What is an Amortized Value?

Amortized Value

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Amortized Value

Amortized value is the current value of an asset or liability after accounting for the systematic reduction of the initial premium, discount, or other adjustments over a period. In other words, it is the adjusted value of an asset or liability after factoring in the effects of amortization.

Amortization is the process of gradually allocating the cost of an intangible asset or discount/premium on a financial instrument over its useful life or maturity period. The amortized value represents the remaining balance after the amortization expense has been deducted.

Example of an Amortized Value

Let’s consider a company that issues a bond with a face value of $100,000 at a premium, selling it for $105,000. The bond has a maturity period of 5 years, and the company uses the straight-line amortization method to amortize the premium.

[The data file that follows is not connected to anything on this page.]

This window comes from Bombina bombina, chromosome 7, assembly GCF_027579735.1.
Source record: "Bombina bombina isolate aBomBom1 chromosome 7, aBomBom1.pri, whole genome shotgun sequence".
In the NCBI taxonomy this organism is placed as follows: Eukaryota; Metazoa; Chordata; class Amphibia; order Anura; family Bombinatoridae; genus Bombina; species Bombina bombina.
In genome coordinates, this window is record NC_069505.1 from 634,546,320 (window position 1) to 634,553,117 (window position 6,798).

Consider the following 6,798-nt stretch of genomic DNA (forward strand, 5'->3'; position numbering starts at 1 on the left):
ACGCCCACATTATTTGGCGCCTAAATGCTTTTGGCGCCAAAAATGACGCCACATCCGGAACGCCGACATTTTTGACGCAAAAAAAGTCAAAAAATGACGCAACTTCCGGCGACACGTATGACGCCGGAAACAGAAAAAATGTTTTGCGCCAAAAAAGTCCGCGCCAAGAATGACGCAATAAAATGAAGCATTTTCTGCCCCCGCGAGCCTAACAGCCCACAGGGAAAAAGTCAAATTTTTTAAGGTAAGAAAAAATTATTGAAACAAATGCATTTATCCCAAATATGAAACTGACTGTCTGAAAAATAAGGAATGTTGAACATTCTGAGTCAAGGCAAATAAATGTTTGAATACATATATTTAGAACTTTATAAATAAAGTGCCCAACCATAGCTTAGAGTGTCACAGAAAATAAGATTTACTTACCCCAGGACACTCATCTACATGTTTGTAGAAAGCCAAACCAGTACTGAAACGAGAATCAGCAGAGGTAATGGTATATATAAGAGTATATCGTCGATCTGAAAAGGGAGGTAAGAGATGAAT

The premium on the bond is $5,000 ($105,000 sale price – $100,000 face value). With a 5-year maturity period, the annual premium amortization would be $1,000 ($5,000 premium / 5 years).

At the end of each year, the company would record a $1,000 reduction in the bond premium and an equivalent reduction in the bond’s carrying value. Here’s how the bond’s amortized value would change over the 5-year period:

  1. End of Year 1: $104,000 ($105,000 – $1,000)
  2. End of Year 2: $103,000 ($104,000 – $1,000)
  3. End of Year 3: $102,000 ($103,000 – $1,000)
  4. End of Year 4: $101,000 ($102,000 – $1,000)
  5. End of Year 5: $100,000 ($101,000 – $1,000)

By the end of the 5-year period, the bond’s amortized value would be equal to its face value, as the entire premium has been amortized.

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